As an environmental science instructor, there comes a time each term where I have to talk about climate change with my students. The reaction is predictable: they start saying how awful it is, they get scared about the consequences, and they ask why it is still happening if we know what is going on and how we are causing it. Over the years, I have found a few techniques and resources to be particularly useful.
Don’t show despair
If you have lost hope, don’t let it show. The kids will pick up on it, and it is far better to communicate to them that the best and brightest minds are working on the problem.
Give them ways to engage with the problem
Provide examples of how their everyday behaviors contribute to greenhouse gas emissions, and then show ways that they can change to reduce their carbon footprint. Offer action items like letter-writing, community outreach, fundraising for an organization, and joining groups working on the problem in your community. Help them come up with their own ideas for solutions, and support development of their innovative ideas.
Make it a science lesson, not an existential crisis
There is a lot more to climate change than “we’re all going to die.” How do we measure carbon in the atmosphere? What are carbon sinks? How much carbon can one tree absorb? How does the ocean absorb carbon dioxide? Where can the carbon go besides the atmosphere? What are other technologies we can use? How do solar panels turn sunlight into electricity? Answering these questions helps children to understand the scope of the problem, while also providing them with an understanding of the solutions. I have written posts about the importance of science and the basic science of climate change.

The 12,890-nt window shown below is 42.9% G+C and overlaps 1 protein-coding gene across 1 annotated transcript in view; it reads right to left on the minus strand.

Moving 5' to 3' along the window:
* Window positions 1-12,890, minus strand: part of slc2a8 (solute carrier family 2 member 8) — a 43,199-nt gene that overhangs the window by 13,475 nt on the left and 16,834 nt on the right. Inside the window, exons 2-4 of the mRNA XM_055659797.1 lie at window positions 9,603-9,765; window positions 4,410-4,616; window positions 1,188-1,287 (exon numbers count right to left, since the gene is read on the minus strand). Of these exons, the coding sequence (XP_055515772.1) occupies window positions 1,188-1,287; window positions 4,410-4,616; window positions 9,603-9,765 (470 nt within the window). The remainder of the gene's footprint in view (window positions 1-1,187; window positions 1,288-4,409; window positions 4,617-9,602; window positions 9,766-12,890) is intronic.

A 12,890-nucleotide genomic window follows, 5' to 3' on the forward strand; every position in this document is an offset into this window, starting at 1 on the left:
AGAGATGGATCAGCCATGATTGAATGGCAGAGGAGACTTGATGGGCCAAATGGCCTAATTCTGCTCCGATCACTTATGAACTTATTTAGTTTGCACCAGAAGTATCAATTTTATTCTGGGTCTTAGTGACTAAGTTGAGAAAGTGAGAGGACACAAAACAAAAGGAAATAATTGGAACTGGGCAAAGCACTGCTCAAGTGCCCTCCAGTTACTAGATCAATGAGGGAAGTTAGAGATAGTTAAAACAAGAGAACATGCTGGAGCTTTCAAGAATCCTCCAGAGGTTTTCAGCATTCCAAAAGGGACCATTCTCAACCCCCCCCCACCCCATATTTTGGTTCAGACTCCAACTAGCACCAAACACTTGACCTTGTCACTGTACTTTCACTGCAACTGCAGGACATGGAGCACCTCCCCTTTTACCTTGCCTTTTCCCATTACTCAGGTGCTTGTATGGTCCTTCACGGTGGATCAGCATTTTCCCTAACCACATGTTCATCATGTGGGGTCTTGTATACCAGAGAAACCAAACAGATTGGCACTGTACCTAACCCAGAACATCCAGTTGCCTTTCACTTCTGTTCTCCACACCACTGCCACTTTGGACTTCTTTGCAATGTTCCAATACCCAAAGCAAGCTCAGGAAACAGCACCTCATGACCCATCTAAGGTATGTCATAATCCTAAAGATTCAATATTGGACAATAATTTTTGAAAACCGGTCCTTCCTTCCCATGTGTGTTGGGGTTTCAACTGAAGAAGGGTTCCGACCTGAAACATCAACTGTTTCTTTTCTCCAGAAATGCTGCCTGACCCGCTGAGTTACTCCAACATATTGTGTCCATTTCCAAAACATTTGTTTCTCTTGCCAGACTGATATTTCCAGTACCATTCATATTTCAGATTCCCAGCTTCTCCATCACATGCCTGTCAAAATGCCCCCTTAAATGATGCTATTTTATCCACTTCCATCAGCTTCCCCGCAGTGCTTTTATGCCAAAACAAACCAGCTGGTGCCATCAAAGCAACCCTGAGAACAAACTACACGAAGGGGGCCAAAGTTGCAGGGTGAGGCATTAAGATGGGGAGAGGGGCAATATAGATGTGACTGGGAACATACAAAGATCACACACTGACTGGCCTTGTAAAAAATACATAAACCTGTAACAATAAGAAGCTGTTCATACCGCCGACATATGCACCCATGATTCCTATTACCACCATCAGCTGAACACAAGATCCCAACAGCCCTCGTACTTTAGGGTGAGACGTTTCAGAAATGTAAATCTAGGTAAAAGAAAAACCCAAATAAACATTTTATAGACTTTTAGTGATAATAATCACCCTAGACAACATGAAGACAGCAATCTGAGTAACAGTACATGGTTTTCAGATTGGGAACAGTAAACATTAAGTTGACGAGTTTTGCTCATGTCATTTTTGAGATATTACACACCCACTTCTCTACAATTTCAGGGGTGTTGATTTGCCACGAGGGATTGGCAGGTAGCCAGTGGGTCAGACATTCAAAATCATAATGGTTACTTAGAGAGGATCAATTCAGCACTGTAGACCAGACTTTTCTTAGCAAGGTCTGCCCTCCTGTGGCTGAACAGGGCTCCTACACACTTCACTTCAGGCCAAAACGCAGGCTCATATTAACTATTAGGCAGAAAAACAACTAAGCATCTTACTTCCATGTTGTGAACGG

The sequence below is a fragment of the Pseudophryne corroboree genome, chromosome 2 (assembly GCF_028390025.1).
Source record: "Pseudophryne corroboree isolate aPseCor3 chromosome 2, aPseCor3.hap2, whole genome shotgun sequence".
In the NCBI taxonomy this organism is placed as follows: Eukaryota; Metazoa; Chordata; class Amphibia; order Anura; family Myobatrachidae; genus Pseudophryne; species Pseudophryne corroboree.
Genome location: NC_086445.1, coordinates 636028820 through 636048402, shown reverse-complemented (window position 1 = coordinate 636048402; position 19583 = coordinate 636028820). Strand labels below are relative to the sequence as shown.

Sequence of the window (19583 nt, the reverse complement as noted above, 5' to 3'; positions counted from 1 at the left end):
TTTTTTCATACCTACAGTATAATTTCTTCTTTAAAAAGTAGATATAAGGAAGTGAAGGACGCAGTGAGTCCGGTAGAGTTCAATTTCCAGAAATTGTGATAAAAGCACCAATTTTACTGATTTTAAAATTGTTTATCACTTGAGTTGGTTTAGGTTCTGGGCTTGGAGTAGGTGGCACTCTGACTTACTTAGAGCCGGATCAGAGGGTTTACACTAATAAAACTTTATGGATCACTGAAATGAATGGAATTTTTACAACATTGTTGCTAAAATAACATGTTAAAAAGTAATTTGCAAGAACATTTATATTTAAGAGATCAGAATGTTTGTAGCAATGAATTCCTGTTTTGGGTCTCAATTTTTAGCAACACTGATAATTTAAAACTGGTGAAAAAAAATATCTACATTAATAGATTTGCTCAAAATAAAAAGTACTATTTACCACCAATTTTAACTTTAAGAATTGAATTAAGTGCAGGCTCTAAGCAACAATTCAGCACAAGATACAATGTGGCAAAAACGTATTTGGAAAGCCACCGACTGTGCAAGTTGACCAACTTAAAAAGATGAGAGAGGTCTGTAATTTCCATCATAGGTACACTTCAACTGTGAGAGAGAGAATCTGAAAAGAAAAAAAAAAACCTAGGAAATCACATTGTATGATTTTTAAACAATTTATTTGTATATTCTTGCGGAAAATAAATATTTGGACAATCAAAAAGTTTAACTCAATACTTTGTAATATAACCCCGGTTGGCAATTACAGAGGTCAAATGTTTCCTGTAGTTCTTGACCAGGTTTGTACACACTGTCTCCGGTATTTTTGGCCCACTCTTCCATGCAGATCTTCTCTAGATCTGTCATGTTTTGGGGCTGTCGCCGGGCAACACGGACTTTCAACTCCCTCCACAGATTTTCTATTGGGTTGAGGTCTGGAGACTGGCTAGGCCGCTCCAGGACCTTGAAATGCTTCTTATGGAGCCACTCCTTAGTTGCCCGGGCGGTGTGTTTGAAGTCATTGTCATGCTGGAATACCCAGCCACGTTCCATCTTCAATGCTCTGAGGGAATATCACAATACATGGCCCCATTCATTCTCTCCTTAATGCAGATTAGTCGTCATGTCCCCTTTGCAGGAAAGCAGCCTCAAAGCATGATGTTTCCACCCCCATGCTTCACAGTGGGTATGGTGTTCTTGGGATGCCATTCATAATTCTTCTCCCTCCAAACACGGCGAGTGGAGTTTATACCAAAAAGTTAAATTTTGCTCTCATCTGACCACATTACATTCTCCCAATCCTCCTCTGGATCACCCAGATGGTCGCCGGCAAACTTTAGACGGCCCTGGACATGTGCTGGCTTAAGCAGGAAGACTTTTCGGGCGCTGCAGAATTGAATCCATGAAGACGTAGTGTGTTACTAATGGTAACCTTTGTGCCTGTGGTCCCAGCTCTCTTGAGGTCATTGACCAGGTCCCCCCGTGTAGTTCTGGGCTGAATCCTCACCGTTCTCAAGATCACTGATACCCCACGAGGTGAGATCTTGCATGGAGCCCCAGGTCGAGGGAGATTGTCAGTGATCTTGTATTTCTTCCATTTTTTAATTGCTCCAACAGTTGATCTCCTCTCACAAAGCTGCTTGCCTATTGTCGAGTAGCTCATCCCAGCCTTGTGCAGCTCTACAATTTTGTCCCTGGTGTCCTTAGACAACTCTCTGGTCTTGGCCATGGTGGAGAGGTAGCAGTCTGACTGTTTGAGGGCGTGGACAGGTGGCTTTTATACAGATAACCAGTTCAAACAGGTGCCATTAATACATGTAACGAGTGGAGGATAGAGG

Help them understand how we got here
Older children and teenagers will be asking how we got to this point, and they deserve answers. Explain the political battles, the denial and its roots, and scientific conservatism when it comes to raising concerns. Include the progress we have made, too – the growth of renewable energy, the international agreements, the local actions, and the grassroots organizing.
NASA’s Climate Kids provides a multitude of learning opportunities, along with innovation opportunities and teaching resources.
Global Warming Timeline shows the progression of climate change through science and the public mind.
What You Can Do About Climate Change offers dozens of ways that both children and adults can take to reduce their individual footprint and take larger actions to fight climate change.
Our Children’s Trust is a group of kids and lawyers who are currently suing state and federal governments in the United States, with the goal of forcing climate action by arguing that climate change violates their constitutional right to life and liberty.